Using Data to Demonstrate Mobility’s Value

As Human Resources evolves and further aligns their primary remit with the overall business strategy, talent mobility’s role in, and contribution to, the organization’s wider success is more critical. To cement mobility on a company’s talent agenda, however, talent mobility leaders need to speak quantitatively to mobility’s value.

While career promotions and retention rates are two valuable measurements, Talent Mobility can offer greater context surrounding these important indicators. BGRS’s Talent Mobility Trends Survey found that 38 percent of respondents do not know the overall employee attrition/retention rate in their organization, and 31 percent do not know the attrition/retention rate for their mobile employees one year after assignment completion. Furthermore, 57 percent cannot quantify their overall employee population’s career promotion rate and 51 percent do not measure the rate for their mobile employees.

For talent mobility leaders with accurate retention and career promotion data, an interesting story emerges. According to the Talent Mobility Trends Survey, companies reportedly making changes to their mobility programs find a higher attrition rate for mobile employees than their overall employees (16 percent vs. 15 percent, respectively). Companies invest significant resources in selecting employees and sending them on international assignments. Increasingly, organizations are holding talent mobility accountable for retaining international assignees and the skills they gain while on assignment for the company’s benefit and thereby returning the significant onset investment.

International assignment experience can have a positive effect on employees’ careers, advancing high-potential talent into progressively more complex roles in the company, but talent mobility leaders need to demonstrate the correlation. According to the Talent Mobility Trends Survey, career progression, mobile talent and transformation may be associated and demonstrate a cause and effect relationship. Specifically, companies making changes to the way mobility is managed have a higher average career promotion rate for their mobile employees than for their overall employee population (26 percent vs. 21 percent, respectively). These companies promote mobile employees faster in comparison to the overall employee population. On the other hand, for companies not making changes to their mobility programs, the story is dramatically different. Mobile employees are not promoted nearly as quickly as the overall employee population (14 percent vs. 22 percent, respectively). This variance likely implies companies making changes to the way mobility is managed already view mobility as a driver to broader organizational success. In fact, 63 percent of companies report mobility as being on their organization’s senior leadership agenda. Whereas, companies not making changes to mobility may not fully realize the value of their globally mobile population.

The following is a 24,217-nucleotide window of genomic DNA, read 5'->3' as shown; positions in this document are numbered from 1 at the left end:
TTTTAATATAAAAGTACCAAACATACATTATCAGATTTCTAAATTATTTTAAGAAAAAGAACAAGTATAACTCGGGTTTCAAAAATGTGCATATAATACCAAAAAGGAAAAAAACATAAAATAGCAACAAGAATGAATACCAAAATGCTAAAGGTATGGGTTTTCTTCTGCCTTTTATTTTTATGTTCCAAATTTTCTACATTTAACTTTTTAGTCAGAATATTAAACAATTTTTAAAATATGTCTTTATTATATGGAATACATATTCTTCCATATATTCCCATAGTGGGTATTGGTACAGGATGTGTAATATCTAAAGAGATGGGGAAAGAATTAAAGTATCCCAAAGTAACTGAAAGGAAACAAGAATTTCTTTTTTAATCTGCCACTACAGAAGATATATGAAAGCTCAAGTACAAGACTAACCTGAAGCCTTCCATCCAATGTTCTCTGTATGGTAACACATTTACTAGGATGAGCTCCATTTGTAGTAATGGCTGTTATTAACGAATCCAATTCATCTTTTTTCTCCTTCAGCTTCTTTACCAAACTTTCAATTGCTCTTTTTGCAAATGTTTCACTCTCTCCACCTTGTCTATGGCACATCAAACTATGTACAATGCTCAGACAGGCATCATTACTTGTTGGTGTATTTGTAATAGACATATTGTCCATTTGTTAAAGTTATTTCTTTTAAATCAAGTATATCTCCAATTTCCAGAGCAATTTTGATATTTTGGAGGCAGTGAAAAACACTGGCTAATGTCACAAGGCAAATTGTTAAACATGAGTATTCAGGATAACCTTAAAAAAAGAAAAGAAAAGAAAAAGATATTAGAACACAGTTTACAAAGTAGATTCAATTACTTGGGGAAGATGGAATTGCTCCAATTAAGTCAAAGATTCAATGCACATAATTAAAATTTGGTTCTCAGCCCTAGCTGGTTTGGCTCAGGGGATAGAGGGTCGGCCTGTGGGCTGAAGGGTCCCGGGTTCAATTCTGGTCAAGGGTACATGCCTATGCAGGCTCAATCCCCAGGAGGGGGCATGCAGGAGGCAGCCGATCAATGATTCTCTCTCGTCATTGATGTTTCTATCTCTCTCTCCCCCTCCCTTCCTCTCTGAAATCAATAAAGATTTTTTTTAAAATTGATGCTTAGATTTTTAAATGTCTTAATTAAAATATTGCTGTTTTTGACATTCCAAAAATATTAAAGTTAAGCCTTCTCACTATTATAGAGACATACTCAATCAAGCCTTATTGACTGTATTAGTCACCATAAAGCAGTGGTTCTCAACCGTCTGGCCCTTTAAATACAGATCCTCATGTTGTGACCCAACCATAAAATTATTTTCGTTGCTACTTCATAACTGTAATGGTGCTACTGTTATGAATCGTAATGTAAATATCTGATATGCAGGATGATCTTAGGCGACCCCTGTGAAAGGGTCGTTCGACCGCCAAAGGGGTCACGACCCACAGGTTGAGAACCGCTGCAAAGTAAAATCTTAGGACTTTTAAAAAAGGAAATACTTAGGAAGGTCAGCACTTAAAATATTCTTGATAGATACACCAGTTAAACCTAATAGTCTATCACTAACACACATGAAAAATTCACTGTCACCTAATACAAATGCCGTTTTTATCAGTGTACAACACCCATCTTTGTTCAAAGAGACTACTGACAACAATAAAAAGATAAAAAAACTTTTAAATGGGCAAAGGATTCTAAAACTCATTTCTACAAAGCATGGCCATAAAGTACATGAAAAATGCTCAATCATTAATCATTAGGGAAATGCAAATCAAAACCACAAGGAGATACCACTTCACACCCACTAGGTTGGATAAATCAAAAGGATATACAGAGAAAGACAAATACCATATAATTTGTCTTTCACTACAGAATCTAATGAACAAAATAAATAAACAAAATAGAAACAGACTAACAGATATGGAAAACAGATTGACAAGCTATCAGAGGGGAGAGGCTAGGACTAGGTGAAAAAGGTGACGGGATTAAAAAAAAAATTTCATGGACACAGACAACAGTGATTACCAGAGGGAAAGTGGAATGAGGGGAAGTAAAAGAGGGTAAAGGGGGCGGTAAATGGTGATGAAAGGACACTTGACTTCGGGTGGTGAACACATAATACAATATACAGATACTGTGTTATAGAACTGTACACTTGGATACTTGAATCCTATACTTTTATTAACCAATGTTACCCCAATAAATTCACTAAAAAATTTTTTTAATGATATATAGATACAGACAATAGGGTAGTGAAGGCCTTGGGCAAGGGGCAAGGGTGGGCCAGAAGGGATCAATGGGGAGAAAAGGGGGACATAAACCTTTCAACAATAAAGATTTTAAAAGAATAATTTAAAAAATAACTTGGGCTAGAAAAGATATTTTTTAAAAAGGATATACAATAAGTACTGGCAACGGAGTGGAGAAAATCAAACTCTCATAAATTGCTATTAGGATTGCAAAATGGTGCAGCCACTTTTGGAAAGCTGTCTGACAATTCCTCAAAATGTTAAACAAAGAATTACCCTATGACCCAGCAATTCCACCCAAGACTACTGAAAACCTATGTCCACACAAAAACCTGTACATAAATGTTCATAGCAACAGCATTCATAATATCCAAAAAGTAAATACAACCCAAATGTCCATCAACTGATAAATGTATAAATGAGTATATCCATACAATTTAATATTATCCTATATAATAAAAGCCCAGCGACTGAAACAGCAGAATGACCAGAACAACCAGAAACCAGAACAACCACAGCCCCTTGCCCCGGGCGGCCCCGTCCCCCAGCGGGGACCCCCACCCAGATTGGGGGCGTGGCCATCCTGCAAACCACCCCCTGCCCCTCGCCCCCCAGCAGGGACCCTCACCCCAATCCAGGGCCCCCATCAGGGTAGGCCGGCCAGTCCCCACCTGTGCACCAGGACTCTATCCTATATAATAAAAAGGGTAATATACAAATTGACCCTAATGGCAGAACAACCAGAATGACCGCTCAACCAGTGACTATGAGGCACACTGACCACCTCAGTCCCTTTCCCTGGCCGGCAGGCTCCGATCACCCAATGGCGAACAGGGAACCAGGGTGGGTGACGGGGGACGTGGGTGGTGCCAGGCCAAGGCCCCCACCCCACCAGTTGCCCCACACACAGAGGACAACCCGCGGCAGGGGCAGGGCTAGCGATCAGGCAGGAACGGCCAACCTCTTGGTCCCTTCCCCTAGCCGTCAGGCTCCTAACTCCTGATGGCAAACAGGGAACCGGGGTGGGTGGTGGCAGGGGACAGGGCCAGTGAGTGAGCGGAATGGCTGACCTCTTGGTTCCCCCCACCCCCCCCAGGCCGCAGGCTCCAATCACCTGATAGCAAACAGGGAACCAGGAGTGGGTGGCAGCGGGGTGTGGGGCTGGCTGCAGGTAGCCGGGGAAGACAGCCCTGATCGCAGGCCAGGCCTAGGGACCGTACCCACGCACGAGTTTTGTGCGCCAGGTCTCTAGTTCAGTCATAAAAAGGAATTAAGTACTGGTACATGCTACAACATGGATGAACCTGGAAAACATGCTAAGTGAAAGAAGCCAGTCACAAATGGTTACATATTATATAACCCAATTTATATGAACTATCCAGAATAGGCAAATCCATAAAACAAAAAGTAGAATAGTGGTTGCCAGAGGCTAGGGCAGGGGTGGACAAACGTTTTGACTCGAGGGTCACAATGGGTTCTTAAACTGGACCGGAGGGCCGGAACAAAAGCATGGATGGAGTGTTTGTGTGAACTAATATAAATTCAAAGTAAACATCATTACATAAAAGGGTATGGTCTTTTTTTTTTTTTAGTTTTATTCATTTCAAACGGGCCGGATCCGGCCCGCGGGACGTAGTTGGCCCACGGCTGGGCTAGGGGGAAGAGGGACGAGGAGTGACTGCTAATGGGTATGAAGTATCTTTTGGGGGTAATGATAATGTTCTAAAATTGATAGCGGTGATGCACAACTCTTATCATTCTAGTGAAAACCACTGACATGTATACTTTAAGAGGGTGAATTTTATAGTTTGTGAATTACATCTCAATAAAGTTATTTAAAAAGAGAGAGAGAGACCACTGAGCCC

Many talent mobility leaders understand the benefit of demonstrating mobility’s intrinsic value to the rest of the organization. In making the case for change, 53 percent of survey respondents include soft costs, such as attrition rates and performance data, when building the business case for change. For those leaders without the proper line of sight into retention and career progression rates, aligning closer to the talent mobility function will be the first critical step to bridging the gap.